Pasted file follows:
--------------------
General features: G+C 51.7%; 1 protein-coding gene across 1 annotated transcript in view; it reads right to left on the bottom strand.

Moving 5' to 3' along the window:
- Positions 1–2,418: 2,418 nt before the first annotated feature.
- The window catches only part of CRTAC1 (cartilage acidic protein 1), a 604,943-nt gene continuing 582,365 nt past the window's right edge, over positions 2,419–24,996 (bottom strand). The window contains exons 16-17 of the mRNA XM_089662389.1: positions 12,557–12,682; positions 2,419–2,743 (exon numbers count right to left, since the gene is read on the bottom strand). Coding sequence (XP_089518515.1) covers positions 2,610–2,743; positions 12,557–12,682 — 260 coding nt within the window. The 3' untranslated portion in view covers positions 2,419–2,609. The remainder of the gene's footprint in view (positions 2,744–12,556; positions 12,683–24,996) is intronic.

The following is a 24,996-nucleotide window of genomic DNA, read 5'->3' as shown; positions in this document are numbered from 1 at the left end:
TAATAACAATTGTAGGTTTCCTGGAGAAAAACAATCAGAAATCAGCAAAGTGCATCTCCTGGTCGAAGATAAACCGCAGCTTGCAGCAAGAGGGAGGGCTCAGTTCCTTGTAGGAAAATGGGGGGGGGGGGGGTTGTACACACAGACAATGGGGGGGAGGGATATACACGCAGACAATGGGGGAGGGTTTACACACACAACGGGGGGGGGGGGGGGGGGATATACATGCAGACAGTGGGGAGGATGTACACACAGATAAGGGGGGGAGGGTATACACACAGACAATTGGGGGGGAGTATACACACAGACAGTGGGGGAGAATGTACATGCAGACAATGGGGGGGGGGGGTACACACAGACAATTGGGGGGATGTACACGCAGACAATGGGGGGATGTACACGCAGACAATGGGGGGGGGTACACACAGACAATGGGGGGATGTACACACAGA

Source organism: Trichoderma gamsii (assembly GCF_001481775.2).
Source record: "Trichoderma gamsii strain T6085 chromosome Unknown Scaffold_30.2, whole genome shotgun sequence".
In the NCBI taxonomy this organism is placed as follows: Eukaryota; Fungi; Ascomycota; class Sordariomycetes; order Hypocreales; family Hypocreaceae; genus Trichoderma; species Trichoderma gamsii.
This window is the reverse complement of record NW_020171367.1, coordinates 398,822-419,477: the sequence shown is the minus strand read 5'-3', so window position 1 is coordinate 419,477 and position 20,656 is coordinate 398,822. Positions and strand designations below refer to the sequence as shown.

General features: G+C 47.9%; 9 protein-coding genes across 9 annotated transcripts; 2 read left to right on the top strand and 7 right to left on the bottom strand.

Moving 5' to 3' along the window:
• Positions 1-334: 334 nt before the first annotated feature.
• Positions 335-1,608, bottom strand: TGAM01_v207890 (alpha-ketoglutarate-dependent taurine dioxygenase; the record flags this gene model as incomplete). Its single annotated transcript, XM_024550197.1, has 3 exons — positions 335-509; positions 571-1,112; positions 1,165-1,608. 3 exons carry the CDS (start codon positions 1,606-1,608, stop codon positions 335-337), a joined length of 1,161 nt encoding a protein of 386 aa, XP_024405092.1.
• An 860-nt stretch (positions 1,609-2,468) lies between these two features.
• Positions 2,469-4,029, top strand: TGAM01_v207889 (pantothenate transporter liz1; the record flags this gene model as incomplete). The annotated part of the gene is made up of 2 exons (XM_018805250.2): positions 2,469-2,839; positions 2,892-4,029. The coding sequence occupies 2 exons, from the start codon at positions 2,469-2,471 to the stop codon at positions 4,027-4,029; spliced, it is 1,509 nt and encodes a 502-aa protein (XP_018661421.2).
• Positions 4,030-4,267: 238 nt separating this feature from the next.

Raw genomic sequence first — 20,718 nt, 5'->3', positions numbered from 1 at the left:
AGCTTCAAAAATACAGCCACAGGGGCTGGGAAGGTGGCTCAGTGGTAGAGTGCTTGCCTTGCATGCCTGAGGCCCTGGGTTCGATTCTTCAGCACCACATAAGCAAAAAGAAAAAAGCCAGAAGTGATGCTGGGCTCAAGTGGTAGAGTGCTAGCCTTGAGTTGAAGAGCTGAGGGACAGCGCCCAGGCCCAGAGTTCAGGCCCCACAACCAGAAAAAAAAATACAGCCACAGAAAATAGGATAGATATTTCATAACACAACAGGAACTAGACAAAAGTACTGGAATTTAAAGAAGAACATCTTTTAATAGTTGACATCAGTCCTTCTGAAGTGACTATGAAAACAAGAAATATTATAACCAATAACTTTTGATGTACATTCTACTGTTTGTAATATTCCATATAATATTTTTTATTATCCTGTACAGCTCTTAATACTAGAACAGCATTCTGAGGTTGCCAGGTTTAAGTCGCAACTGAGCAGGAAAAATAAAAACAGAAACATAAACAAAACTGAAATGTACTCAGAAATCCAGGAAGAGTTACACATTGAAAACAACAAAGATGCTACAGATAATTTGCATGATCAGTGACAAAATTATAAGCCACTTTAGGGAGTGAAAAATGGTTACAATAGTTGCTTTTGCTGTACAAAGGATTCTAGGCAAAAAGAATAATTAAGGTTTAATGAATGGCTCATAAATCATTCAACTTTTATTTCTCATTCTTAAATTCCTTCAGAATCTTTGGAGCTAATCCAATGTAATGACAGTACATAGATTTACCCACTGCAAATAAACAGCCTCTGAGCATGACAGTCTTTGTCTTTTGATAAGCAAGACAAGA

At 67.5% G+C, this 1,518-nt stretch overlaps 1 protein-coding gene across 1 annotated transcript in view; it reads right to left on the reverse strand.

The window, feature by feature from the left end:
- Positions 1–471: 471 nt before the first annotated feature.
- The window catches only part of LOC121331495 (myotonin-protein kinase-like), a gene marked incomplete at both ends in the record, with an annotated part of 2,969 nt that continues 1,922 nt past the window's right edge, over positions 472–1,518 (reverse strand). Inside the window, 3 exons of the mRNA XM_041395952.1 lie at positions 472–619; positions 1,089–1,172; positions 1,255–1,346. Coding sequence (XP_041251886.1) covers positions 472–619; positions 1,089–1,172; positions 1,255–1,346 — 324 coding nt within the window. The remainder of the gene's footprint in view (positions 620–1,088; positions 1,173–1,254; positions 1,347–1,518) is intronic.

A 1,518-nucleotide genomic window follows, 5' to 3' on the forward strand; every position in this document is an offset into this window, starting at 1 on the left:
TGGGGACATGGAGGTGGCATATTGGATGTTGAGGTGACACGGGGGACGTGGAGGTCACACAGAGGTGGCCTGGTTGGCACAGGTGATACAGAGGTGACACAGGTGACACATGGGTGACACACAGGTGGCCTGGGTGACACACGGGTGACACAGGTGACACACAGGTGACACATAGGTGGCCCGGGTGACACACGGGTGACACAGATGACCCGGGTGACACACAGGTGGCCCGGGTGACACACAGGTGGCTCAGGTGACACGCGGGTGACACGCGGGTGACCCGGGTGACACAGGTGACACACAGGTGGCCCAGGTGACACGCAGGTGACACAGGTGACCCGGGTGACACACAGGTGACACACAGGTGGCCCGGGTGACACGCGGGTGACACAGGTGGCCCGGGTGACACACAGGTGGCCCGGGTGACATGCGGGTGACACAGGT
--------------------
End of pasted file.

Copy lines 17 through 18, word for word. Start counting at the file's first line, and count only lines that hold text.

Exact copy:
• Positions 4,030-4,267: 238 nt separating this feature from the next.

Raw genomic sequence first — 20,718 nt, 5'->3', positions numbered from 1 at the left: